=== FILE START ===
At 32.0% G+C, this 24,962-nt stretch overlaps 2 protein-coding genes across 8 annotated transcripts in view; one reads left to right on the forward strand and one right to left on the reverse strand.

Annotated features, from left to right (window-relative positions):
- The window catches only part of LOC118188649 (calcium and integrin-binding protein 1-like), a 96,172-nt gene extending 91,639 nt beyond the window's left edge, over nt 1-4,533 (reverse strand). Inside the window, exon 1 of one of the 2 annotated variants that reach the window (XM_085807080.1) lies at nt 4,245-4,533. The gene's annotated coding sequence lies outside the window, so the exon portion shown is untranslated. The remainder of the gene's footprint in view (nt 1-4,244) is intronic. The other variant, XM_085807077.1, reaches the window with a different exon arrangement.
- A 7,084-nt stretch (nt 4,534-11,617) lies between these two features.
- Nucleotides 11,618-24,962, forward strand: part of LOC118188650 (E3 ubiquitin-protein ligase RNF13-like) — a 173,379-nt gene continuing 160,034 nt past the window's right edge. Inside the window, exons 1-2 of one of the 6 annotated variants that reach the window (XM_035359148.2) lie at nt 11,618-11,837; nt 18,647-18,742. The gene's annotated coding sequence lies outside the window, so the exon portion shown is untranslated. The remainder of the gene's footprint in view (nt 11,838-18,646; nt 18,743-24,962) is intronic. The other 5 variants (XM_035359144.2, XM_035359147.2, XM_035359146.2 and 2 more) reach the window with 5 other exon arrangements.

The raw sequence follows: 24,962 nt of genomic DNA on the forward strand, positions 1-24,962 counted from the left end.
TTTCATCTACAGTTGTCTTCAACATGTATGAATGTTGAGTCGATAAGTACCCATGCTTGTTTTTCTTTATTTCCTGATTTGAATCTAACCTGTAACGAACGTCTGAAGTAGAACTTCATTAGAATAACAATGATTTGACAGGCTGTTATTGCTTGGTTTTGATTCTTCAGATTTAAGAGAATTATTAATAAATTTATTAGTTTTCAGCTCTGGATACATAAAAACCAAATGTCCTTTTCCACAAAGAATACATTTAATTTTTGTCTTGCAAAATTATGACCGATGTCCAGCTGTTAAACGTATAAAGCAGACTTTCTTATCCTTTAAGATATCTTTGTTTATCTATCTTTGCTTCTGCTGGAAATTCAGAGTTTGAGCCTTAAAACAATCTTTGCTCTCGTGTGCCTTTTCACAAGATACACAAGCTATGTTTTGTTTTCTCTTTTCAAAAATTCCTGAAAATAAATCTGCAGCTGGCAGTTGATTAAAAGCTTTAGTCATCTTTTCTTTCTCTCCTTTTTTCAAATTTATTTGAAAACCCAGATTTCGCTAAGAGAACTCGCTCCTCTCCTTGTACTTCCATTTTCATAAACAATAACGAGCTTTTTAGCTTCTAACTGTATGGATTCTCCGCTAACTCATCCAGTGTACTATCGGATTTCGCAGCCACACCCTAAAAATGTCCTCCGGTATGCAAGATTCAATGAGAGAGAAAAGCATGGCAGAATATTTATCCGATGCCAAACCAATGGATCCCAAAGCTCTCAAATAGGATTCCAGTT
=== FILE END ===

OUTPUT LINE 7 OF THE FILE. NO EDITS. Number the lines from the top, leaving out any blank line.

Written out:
TTTCATCTACAGTTGTCTTCAACATGTATGAATGTTGAGTCGATAAGTACCCATGCTTGTTTTTCTTTATTTCCTGATTTGAATCTAACCTGTAACGAACGTCTGAAGTAGAACTTCATTAGAATAACAATGATTTGACAGGCTGTTATTGCTTGGTTTTGATTCTTCAGATTTAAGAGAATTATTAATAAATTTATTAGTTTTCAGCTCTGGATACATAAAAACCAAATGTCCTTTTCCACAAAGAATACATTTAATTTTTGTCTTGCAAAATTATGACCGATGTCCAGCTGTTAAACGTATAAAGCAGACTTTCTTATCCTTTAAGATATCTTTGTTTATCTATCTTTGCTTCTGCTGGAAATTCAGAGTTTGAGCCTTAAAACAATCTTTGCTCTCGTGTGCCTTTTCACAAGATACACAAGCTATGTTTTGTTTTCTCTTTTCAAAAATTCCTGAAAATAAATCTGCAGCTGGCAGTTGATTAAAAGCTTTAGTCATCTTTTCTTTCTCTCCTTTTTTCAAATTTATTTGAAAACCCAGATTTCGCTAAGAGAACTCGCTCCTCTCCTTGTACTTCCATTTTCATAAACAATAACGAGCTTTTTAGCTTCTAACTGTATGGATTCTCCGCTAACTCATCCAGTGTACTATCGGATTTCGCAGCCACACCCTAAAAATGTCCTCCGGTATGCAAGATTCAATGAGAGAGAAAAGCATGGCAGAATATTTATCCGATGCCAAACCAATGGATCCCAAAGCTCTCAAATAGGATTCCAGTT